A Good News Story

By Shailea Trickey

Winnie and Shailea

On the afternoon of Monday November 23, Keith and I lived every parent’s worst nightmare. Whilst we were outside doing gardening, Winnie our two year old daughter, went for a wander without us realising. We found her in our dam. She had drowned. There was no heart beat or pulse.

I got her out of the water whilst Keith phoned 000 for help. We took turns doing CPR (cardiopulmonary resuscitation) on Winn for around 25 minutes until paramedics came and took over and worked on her for 23 minutes. We listened to every instruction the 000 operator gave us and without that help I don't know what we would have done. The paramedics were able to get Winn’s heart beating again and a pulse back, Winn also had a cardiac arrest and they were able to correct this. Winn was air lifted to The Royal Children's Hospital where she was put into a coma and kept cold (they keep you cold for 72 hours to help prevent your brain from swelling as this tends to happen 48 hours after) and she stayed this way for six days.

During this time we were told the only reason she is still alive is because of the CPR Keith and I performed, and that she had a fighting chance because she was in the dam and the cold water stopped her brain from swelling.  (I did not know how important it was for them to stay cold. My instinct at the time was to warm her up but thank goodness I didn't get the time to because of performing CPR).

I also can see how parents would not try and do CPR finding their child like that thinking they are gone, and not knowing that it is still possible for them to come back. Thank the stars we went down the path of CPR, not accepting she was gone even though our eyes and heart were feeling otherwise.

Whilst waiting to start the warming/waking of Winn at the hospital, we had several conversations with doctors and specialists all stating they couldn’t say if she would make it and how she would be once she woke.

The day came and Winn was slowly warmed back up to body temperature and her breathing tube came out and she was breathing on her own!!! We were warned she wouldn't be herself for some time due to all the sedation/medication she has received and what could have happened from all the trauma she has gone through.

Since waking, Winn was not herself for a while and unfortunately started suffering from seizures and developed pneumonia with a temperature. We were told her MRI showed some brain damage and they couldn’t tell us how this would affect her.

Winn is our little fighter though. Through all this she is alive and our girl is here. Winn could say some words and even requested her bear and told us she was cold. She was able to see and move her head to people when they are talking to her. Unfortunately after the seizures Winn could no longer speak or move/hold up her body and after a few weeks we found out she could only see lights and shadows.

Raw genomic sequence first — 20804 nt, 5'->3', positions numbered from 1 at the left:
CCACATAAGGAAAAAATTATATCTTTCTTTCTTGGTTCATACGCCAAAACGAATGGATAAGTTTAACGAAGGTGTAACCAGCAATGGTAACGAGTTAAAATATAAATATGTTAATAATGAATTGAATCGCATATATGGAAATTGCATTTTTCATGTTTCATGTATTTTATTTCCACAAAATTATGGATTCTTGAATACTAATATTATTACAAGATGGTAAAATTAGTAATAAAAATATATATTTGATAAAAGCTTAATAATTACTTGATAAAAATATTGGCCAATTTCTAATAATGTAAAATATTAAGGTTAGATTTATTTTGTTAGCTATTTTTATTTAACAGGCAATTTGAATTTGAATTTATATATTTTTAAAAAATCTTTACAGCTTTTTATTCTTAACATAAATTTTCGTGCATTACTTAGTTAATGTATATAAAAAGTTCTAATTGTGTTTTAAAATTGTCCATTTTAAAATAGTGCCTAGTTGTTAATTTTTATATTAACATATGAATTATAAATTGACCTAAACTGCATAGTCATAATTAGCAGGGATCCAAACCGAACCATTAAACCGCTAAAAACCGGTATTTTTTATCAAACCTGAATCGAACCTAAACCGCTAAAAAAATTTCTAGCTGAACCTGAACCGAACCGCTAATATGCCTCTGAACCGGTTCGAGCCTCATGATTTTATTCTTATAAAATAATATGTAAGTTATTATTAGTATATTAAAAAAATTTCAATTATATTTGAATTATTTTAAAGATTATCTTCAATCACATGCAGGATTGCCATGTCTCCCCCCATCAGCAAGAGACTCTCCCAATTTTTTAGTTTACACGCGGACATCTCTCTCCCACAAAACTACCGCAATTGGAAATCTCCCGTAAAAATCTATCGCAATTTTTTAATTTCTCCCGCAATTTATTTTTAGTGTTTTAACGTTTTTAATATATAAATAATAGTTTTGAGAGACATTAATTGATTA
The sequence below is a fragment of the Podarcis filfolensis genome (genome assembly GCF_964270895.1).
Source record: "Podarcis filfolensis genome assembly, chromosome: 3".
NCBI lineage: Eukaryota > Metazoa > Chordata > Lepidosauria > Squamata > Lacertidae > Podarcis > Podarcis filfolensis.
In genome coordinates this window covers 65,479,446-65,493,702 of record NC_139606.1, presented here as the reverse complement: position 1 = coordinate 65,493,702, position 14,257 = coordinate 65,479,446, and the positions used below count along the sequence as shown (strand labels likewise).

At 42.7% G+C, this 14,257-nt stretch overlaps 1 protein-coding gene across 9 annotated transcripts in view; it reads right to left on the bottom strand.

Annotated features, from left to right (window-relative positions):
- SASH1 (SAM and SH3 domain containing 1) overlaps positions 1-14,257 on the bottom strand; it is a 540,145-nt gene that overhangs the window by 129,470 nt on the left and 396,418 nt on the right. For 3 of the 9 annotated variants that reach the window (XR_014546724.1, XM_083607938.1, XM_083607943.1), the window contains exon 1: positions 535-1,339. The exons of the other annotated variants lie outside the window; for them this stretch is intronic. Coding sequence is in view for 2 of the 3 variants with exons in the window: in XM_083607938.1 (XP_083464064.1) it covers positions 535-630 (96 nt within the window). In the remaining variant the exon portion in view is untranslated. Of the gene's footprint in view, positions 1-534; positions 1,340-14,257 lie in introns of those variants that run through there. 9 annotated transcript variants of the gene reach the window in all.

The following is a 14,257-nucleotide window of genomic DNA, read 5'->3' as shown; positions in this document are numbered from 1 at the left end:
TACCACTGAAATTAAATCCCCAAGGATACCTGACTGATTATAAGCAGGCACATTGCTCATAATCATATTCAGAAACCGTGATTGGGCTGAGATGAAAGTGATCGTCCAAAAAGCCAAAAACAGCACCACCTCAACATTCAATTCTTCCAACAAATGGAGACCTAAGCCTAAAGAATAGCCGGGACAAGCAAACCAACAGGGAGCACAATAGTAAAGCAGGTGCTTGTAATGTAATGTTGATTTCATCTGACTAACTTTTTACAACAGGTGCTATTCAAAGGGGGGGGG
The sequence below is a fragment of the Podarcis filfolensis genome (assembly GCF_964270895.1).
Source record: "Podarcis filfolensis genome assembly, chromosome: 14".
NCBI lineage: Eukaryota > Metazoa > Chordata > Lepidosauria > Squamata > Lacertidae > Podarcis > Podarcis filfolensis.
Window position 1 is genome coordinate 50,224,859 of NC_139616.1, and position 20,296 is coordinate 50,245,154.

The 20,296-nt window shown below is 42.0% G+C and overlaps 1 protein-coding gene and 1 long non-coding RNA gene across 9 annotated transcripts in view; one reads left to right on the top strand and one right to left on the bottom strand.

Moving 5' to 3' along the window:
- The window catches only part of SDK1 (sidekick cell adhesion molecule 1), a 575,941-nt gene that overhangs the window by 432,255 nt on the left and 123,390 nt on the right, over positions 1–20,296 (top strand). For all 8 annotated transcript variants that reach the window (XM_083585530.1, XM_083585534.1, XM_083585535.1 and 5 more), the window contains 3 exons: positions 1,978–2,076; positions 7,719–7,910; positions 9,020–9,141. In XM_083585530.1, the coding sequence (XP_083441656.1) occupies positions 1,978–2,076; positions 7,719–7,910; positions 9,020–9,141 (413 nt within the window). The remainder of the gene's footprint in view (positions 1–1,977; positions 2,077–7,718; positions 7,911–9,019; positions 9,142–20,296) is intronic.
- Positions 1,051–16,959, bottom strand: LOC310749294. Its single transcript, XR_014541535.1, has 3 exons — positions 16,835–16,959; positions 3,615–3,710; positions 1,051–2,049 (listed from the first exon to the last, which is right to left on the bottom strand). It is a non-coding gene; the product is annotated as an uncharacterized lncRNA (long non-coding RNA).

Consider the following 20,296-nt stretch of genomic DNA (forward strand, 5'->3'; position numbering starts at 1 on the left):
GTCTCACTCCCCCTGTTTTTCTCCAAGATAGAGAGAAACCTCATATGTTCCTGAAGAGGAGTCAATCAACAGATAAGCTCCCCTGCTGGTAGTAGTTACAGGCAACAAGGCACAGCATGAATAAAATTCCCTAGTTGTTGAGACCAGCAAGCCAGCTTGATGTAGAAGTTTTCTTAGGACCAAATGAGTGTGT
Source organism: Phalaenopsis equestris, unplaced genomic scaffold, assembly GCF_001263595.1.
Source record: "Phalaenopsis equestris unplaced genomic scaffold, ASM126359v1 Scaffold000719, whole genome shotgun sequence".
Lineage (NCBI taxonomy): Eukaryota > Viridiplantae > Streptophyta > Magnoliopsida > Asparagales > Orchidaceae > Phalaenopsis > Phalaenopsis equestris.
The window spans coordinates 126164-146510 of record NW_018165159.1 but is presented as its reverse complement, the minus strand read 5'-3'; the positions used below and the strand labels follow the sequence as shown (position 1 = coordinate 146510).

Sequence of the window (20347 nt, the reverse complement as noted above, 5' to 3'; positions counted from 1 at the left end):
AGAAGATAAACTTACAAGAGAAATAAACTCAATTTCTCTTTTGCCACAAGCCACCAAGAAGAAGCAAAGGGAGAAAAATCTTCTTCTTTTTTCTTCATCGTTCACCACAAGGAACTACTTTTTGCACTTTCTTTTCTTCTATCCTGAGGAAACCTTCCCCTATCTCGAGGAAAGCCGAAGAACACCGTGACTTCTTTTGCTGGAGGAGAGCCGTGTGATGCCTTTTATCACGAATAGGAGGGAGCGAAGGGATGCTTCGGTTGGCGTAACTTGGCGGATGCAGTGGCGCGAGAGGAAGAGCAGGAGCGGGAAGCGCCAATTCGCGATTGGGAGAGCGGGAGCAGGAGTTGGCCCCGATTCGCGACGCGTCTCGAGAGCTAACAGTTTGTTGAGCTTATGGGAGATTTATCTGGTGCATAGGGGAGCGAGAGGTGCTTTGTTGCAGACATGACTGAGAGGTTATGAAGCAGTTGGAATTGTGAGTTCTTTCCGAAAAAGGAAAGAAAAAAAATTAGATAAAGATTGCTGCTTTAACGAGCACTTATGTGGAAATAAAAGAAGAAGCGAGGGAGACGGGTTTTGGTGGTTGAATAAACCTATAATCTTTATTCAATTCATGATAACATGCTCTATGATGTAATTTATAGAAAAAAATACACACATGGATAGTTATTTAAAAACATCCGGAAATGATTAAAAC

Winn started therapy in the hospital and slowly regained her gross and fine motor skills. She started walking, drinking and eating and eventually got her eye sight back and was able to talk again!

Since coming home Winn suffers from fatigue due to her hypoxic acquired brain injury and needs lots of rests and down time. She gets overwhelmed easily and complains about her eyes when she is like this. Other than fatigue Winn is the same little girl as she was before; happy and healthy and loving being a big sister.

Her baby sister Hazel was born on the December 30. I was 33 weeks pregnant when Winnie first drowned.

Winnie celebrated her second birthday in hospital and at that time she couldn’t see. She was also there for Christmas and New Year, a total of six weeks.

My friend Sarah contacted the Churchill Lions Club and told them our story. President Reg contacted myself and not only did they donate money to go towards Winnie’s health care, they came out and with the help of Winn’s Dad Keith they built a fence around our dam. The boys came a few times and did the fence in sections. They all loved meeting Winn, were lovely and good for a laugh, truly beautiful and genuine people who care and help others. We are so grateful for their generosity and cannot thank them enough. We would also like to thank everyone else who contributed funds to help with our medical and accommodation needs. Our thanks also go to the staff at the Royal Children’s Hospital for their wonderful care in bringing our Winn back to us as healthy and happy as she is.

Our experience has taught us how important it is to know CPR and we would encourage everyone to learn how to do this life saving procedure.